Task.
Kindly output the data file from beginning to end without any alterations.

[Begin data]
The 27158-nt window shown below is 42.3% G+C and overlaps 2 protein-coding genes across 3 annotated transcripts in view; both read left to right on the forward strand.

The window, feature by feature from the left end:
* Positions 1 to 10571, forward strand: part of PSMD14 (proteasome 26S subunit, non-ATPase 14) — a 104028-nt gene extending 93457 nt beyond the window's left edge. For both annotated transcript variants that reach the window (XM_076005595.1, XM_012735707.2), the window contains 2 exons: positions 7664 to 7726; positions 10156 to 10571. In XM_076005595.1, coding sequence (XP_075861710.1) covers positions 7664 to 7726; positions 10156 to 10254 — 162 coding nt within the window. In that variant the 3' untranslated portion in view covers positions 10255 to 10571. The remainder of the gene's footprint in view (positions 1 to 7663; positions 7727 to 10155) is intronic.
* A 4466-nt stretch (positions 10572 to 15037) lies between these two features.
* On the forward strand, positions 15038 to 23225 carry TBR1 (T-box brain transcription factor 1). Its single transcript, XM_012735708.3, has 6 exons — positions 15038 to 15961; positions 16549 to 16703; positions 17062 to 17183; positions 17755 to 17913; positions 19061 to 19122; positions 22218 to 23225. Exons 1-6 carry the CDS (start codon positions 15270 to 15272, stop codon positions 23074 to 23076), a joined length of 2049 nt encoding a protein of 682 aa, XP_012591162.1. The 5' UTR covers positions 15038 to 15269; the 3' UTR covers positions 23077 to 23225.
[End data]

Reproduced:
The 27158-nt window shown below is 42.3% G+C and overlaps 2 protein-coding genes across 3 annotated transcripts in view; both read left to right on the forward strand.

The window, feature by feature from the left end:
* Positions 1 to 10571, forward strand: part of PSMD14 (proteasome 26S subunit, non-ATPase 14) — a 104028-nt gene extending 93457 nt beyond the window's left edge. For both annotated transcript variants that reach the window (XM_076005595.1, XM_012735707.2), the window contains 2 exons: positions 7664 to 7726; positions 10156 to 10571. In XM_076005595.1, coding sequence (XP_075861710.1) covers positions 7664 to 7726; positions 10156 to 10254 — 162 coding nt within the window. In that variant the 3' untranslated portion in view covers positions 10255 to 10571. The remainder of the gene's footprint in view (positions 1 to 7663; positions 7727 to 10155) is intronic.
* A 4466-nt stretch (positions 10572 to 15037) lies between these two features.
* On the forward strand, positions 15038 to 23225 carry TBR1 (T-box brain transcription factor 1). Its single transcript, XM_012735708.3, has 6 exons — positions 15038 to 15961; positions 16549 to 16703; positions 17062 to 17183; positions 17755 to 17913; positions 19061 to 19122; positions 22218 to 23225. Exons 1-6 carry the CDS (start codon positions 15270 to 15272, stop codon positions 23074 to 23076), a joined length of 2049 nt encoding a protein of 682 aa, XP_012591162.1. The 5' UTR covers positions 15038 to 15269; the 3' UTR covers positions 23077 to 23225.